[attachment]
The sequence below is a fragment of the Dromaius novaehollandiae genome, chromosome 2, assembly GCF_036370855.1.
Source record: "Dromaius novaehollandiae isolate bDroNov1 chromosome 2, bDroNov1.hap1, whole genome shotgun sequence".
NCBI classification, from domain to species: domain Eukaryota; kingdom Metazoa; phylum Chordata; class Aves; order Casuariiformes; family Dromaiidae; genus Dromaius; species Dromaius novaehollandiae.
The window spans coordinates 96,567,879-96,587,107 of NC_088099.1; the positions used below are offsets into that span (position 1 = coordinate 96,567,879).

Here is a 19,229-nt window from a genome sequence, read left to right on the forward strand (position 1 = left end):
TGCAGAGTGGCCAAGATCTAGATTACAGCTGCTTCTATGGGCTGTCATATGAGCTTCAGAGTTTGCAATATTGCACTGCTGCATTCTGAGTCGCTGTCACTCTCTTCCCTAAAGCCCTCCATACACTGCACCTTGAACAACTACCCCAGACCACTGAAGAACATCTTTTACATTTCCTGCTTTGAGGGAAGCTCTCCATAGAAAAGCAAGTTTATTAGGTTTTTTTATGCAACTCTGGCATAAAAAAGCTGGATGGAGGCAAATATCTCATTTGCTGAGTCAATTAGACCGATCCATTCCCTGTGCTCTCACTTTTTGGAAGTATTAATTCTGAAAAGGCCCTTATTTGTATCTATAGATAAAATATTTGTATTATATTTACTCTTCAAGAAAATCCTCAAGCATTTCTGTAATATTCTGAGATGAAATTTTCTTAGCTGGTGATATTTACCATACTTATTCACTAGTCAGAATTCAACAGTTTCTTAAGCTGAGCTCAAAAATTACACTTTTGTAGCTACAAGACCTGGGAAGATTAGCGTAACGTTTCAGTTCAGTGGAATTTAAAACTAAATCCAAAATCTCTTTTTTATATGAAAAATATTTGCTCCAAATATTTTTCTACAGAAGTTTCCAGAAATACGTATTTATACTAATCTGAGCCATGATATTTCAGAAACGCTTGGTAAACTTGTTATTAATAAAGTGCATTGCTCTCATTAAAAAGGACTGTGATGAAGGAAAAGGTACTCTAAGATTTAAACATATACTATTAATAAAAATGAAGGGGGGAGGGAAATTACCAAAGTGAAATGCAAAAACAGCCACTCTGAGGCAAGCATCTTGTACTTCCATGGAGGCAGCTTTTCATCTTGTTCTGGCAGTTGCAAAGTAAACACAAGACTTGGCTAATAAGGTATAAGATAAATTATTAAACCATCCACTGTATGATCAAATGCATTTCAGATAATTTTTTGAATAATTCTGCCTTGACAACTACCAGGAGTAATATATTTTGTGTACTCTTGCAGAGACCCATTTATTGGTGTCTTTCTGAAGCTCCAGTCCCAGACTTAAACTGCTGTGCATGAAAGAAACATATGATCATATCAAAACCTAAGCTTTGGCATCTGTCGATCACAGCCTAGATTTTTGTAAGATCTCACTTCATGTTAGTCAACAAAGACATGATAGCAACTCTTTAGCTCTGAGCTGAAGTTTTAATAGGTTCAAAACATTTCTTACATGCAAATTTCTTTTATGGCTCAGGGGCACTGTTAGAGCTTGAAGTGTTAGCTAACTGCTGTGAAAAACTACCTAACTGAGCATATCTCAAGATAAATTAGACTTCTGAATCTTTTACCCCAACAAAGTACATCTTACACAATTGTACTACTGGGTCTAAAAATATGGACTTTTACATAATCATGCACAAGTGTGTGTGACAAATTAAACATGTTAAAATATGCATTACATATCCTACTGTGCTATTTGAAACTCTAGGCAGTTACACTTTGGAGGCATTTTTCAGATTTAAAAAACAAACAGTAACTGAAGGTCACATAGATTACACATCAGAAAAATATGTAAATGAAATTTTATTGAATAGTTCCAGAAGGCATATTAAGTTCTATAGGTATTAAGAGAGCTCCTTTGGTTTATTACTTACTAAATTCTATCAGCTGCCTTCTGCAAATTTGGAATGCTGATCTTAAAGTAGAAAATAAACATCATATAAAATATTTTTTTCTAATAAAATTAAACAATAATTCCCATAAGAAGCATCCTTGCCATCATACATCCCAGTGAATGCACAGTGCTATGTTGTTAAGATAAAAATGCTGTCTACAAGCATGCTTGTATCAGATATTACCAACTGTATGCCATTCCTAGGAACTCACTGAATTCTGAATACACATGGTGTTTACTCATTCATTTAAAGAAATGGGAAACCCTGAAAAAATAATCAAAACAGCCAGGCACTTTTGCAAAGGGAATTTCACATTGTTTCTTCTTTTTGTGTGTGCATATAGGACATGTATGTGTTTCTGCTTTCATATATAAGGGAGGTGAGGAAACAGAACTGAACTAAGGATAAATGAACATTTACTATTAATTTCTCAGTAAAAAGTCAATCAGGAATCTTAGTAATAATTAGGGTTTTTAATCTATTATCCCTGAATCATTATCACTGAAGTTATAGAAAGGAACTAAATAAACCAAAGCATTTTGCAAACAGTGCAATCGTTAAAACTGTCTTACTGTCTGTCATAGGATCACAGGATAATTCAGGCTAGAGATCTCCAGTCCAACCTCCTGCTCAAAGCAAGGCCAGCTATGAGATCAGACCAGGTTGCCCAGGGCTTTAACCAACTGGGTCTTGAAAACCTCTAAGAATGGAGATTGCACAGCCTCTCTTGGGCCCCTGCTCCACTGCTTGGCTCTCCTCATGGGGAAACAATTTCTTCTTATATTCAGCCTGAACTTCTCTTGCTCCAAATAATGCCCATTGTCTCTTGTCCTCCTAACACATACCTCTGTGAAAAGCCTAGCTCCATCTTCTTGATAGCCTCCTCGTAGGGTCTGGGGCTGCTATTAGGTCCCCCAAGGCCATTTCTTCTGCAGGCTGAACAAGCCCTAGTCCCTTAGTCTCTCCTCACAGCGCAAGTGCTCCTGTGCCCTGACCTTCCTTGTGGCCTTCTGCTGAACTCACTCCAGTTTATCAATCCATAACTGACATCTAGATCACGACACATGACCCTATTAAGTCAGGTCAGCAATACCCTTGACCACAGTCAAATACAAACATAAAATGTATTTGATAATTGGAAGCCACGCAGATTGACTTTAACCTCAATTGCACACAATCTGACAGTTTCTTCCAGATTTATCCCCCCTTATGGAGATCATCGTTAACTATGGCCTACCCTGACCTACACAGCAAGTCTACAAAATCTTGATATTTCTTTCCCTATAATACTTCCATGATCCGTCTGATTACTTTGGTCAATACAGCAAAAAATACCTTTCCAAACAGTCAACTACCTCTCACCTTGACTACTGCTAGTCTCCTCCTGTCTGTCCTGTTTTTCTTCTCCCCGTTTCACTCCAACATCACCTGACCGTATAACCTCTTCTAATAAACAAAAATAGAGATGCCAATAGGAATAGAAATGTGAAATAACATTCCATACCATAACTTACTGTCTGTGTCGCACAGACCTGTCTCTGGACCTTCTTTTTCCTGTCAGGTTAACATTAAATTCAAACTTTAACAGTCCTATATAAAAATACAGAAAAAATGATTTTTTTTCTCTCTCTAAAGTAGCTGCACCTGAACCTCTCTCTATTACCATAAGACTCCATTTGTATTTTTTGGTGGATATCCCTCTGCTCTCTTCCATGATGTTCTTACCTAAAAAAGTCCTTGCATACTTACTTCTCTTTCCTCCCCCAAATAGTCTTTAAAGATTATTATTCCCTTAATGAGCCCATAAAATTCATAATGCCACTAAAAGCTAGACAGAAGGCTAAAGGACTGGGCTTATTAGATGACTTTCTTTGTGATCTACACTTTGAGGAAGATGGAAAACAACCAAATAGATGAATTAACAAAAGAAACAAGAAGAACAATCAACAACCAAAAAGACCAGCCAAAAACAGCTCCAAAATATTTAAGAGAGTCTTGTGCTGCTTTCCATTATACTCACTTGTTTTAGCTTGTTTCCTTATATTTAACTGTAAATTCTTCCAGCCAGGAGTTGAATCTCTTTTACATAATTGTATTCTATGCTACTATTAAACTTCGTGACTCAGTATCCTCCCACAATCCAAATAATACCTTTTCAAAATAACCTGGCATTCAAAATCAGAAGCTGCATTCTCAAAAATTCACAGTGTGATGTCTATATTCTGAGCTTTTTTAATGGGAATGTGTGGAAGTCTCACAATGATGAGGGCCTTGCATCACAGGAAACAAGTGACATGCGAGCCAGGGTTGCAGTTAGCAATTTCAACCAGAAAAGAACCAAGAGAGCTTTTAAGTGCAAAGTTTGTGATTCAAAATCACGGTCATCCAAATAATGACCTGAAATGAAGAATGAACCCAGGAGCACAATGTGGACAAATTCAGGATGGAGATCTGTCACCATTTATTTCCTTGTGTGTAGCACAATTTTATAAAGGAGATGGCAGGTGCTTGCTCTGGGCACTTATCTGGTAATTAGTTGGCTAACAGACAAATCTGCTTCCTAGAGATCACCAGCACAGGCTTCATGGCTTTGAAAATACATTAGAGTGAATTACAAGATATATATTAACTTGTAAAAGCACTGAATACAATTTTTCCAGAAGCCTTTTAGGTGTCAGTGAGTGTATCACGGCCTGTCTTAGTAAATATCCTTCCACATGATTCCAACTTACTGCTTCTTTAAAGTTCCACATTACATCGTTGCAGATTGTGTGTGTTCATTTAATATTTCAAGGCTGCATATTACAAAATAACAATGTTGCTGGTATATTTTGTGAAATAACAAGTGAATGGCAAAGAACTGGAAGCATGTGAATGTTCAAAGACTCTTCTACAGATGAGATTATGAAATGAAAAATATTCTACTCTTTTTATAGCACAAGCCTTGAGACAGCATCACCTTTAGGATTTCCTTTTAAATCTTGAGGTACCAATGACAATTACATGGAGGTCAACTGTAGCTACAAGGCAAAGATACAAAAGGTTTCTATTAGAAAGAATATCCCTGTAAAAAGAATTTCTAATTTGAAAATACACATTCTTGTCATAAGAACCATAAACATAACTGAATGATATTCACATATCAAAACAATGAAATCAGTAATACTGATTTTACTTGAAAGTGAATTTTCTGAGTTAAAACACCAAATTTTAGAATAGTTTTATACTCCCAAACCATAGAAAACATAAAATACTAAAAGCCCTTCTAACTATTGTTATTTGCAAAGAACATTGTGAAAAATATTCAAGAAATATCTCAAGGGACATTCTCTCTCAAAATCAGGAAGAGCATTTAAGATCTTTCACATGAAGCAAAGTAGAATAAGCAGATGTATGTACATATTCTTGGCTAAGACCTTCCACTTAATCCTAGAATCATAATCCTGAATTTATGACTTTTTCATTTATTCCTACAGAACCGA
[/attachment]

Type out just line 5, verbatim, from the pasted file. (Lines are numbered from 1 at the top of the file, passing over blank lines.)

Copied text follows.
Here is a 19,229-nt window from a genome sequence, read left to right on the forward strand (position 1 = left end):